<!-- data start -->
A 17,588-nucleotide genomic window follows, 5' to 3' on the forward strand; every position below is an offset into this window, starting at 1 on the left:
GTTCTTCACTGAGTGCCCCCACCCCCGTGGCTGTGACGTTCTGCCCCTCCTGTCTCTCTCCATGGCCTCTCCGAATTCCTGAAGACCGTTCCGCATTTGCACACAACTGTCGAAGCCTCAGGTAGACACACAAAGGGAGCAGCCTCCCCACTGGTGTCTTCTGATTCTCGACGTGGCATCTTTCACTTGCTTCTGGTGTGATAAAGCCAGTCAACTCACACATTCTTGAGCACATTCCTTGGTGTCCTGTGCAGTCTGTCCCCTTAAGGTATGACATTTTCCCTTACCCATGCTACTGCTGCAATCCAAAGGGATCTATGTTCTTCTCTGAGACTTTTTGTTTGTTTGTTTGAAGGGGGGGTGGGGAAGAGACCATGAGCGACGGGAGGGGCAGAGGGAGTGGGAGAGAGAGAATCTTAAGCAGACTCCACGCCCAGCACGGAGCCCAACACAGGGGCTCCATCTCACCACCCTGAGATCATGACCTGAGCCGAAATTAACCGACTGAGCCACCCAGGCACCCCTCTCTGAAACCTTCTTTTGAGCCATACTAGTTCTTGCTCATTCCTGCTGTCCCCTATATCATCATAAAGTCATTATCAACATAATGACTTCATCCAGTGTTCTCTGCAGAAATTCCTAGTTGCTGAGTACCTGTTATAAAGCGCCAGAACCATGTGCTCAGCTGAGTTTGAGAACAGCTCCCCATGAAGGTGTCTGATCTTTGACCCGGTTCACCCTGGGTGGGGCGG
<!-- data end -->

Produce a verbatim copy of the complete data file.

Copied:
A 17,588-nucleotide genomic window follows, 5' to 3' on the forward strand; every position below is an offset into this window, starting at 1 on the left:
GTTCTTCACTGAGTGCCCCCACCCCCGTGGCTGTGACGTTCTGCCCCTCCTGTCTCTCTCCATGGCCTCTCCGAATTCCTGAAGACCGTTCCGCATTTGCACACAACTGTCGAAGCCTCAGGTAGACACACAAAGGGAGCAGCCTCCCCACTGGTGTCTTCTGATTCTCGACGTGGCATCTTTCACTTGCTTCTGGTGTGATAAAGCCAGTCAACTCACACATTCTTGAGCACATTCCTTGGTGTCCTGTGCAGTCTGTCCCCTTAAGGTATGACATTTTCCCTTACCCATGCTACTGCTGCAATCCAAAGGGATCTATGTTCTTCTCTGAGACTTTTTGTTTGTTTGTTTGAAGGGGGGGTGGGGAAGAGACCATGAGCGACGGGAGGGGCAGAGGGAGTGGGAGAGAGAGAATCTTAAGCAGACTCCACGCCCAGCACGGAGCCCAACACAGGGGCTCCATCTCACCACCCTGAGATCATGACCTGAGCCGAAATTAACCGACTGAGCCACCCAGGCACCCCTCTCTGAAACCTTCTTTTGAGCCATACTAGTTCTTGCTCATTCCTGCTGTCCCCTATATCATCATAAAGTCATTATCAACATAATGACTTCATCCAGTGTTCTCTGCAGAAATTCCTAGTTGCTGAGTACCTGTTATAAAGCGCCAGAACCATGTGCTCAGCTGAGTTTGAGAACAGCTCCCCATGAAGGTGTCTGATCTTTGACCCGGTTCACCCTGGGTGGGGCGG